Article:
2. Fix Waterlogged Air Chambers
If you live in a home that was built before the 1960s, the plumbing system probably has the air chambers located on the hot and cold water lines after each tap. These air chambers are often installed on-site by adding an upside-down “T” joint on the pipe. The capped length of the line, at least 12 to 18 inches in length while having the same diameter as the water pipes are inserted into the upward joint.
When this plumbing system is charged with water, the leg of the “T” would ‘pressurize’ with trapped air. Water hammer is caused by the water being unable to expand because water is not compressible. Regardless the air trapped in the capped part of the ‘T’ near the faucet is highly compressible, thus allowing the water to expand in the space thereby eradicating the water hammer.
However, with time these air chambers can get filled with water to cause water hammer bang. If you have just started to hear a bang, then this could be the most likely cause. The remedy is to drain the water to empty the air chamber as well as the water. When the plumbing system is filled with again, the chamber will equally be filled with air and therefore the water hammer should not occur again.
To efficiently drain the air chamber, shut off the water at the valve right at the feed line to the area where the water hammer effects are heard. Some valves come with a drain port at the bottom or side for the convenience of draining the water as well. With both the water and air drained out, the chamber will refill again. Proceed to turn off the faucet and open the shut valve you closed to recharge the pipes with water again. With the air chamber filled with air, the water hammer should not reoccur.
3. Install Water Hammer Arrestors
A water hammer can cause the pipes and plumbing joints to leak as well as damage faucets and appliances because the generates high pressure. By installing water hammer arresters at the faucet, toilet or appliance where the noise is produced, you can mitigate the hydraulic shock damage. However, if a loud bang is heard from several locations in your plumbing system, be sure to install a hammer arrester at each location.
A water hammer arrestor work in a similar way as the air chamber but of course with some modifications. It features a manufactured air chamber with a diaphragm or piston in a sealed chamber and thread that fits into a tap.
So, when you shut the valve quickly, the water hammer energy expands into the arrestor where it is absorbed and silenced. To install your water hammer arrester, identify the location where the hammer effect is and pick a water hammer arrester that matches the flex pipe that links the noisy fixture.
Flush your shower to depressurize the location of the water pipe while removing as much water as possible before you connect the arrester. Using the channel lock plier or a wrench, loosen the coupling nearest the fixture. However, you should loosen the flex-pipe coupling for the fixture to be removed.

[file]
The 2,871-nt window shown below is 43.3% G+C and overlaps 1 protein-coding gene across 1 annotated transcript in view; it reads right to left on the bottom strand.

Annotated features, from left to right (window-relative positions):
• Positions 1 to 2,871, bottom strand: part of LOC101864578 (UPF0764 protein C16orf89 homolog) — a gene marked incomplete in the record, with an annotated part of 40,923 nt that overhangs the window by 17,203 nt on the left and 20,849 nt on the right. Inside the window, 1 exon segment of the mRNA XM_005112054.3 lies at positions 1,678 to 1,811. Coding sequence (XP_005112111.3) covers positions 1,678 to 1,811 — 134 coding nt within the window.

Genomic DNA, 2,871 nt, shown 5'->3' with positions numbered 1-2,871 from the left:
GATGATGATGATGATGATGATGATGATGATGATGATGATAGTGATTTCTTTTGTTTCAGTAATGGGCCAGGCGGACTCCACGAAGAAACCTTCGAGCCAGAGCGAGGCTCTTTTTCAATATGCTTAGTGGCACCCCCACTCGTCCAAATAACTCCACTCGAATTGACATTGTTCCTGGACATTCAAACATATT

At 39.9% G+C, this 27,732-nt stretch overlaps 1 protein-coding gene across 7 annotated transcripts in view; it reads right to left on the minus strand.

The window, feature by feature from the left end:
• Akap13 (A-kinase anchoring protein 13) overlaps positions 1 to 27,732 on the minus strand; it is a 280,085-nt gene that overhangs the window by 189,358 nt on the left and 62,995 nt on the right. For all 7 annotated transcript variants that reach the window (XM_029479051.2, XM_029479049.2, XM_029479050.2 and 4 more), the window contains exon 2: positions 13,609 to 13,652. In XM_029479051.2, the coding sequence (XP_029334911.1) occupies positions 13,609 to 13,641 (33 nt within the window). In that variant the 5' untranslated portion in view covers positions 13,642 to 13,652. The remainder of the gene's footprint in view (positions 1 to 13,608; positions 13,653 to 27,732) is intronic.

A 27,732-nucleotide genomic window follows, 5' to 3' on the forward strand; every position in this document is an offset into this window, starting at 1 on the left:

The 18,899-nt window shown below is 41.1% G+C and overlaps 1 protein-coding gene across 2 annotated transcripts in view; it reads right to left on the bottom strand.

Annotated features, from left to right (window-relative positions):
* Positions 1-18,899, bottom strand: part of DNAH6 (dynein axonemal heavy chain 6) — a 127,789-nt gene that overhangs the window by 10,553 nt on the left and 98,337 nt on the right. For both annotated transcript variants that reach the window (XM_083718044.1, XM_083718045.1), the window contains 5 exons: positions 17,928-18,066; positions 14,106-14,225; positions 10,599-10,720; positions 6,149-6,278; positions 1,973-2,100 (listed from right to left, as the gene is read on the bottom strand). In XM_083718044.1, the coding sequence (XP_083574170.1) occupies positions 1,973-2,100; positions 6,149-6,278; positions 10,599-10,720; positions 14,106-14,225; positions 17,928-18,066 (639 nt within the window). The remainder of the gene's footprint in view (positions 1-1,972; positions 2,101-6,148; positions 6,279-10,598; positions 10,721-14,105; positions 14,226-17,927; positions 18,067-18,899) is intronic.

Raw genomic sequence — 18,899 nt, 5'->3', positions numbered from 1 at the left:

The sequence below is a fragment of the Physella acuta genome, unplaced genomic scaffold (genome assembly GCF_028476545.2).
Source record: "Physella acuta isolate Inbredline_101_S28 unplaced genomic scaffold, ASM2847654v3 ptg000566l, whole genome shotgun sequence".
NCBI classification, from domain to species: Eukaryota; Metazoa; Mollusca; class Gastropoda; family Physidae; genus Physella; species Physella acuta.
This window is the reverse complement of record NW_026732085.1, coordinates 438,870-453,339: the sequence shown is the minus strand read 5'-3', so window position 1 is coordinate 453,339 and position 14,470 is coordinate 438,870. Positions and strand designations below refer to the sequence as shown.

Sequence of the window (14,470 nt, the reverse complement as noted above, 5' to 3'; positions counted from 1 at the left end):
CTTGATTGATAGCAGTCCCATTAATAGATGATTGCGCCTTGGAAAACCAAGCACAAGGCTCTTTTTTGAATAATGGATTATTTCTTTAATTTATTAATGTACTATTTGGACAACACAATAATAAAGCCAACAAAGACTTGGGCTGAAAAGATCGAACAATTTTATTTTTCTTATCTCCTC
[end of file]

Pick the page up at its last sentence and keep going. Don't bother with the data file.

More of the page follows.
Wrap plumber tape around the metal thread of the hammer arrester as well as on the fixture connection. However, if all the fixtures are plastic, you don’t need to tape them. Thread the arrester to the fixture connection and tighten. Be sure that the fixture is correctly aligned as before.
Ensure the arrester’s air chamber is in the appropriate direction before tightening. Turn the water valve on to remove any trapped air. Make sure there are no leaks from the arrester and other fixtures you just connected. Open your shower faucet on and off severally. The water hammer should be gone!
4. Replace Faulty Shower Cartridge
A shower cartridge works to divert water from the bath spout to the showerhead. However, when worn or is faulty, the cartridge may drip, let water leak out of the showerhead and spout, or close with the bang effect of the water hammer.
To replace your fault shower cartridge, turn off the main water valve for the shower. Open the faucet to depressurize and drain the remaining water. Cover the shower drain and other fixtures before your start the replacement.
Remove the tap handle carefully to prevent stripping the fasteners. Remover the cover plate or ring that is usually used to cover the cartridge. Ideally, cut the caulking seal to reach the fault cartridge that is held in place with a nut. Once you remove the bad cartridge it is time to install the new cartridge.
Lubricate the new shower cartridge for easier insertion. Wrap the fixture threads with the plumber’s tape before threading the nut into place. Tighten before covering. Turn the water supply on and check for any leaks. when you close the faucet, the loud banging should be gone.
5. Secure Loose Pipes
If you have any loose pipes that are turning mild shock waves into loud and noisy bangs, you can mitigate this by securing these pipes with loose straps. Ideally, add new pipe straps or tighten the studs or joists.
6. Cushion Water Pipes with Pipe Insulation
Pipes that are helped loosely by cross braces or pass in the walls may bang or rattle when water runs through them. Therefore, wrapping these pipes with pipe foam can stop the rattling or banging. Where the pipe has gone through the wall, be sure to fill the hole which they pass through with foam so as to prevent the pipe movement whenever you open your faucet to shower.
Water hammers can be annoying and damaging to your plumbing system. Knowing how to mitigate water hammers in the shower can go a long way to ensuring that you have a good showering experience while keeping plumbing system repair costs manageable. If you can’t reduce the water hammer because it is complex, call a professional plumber to fix it.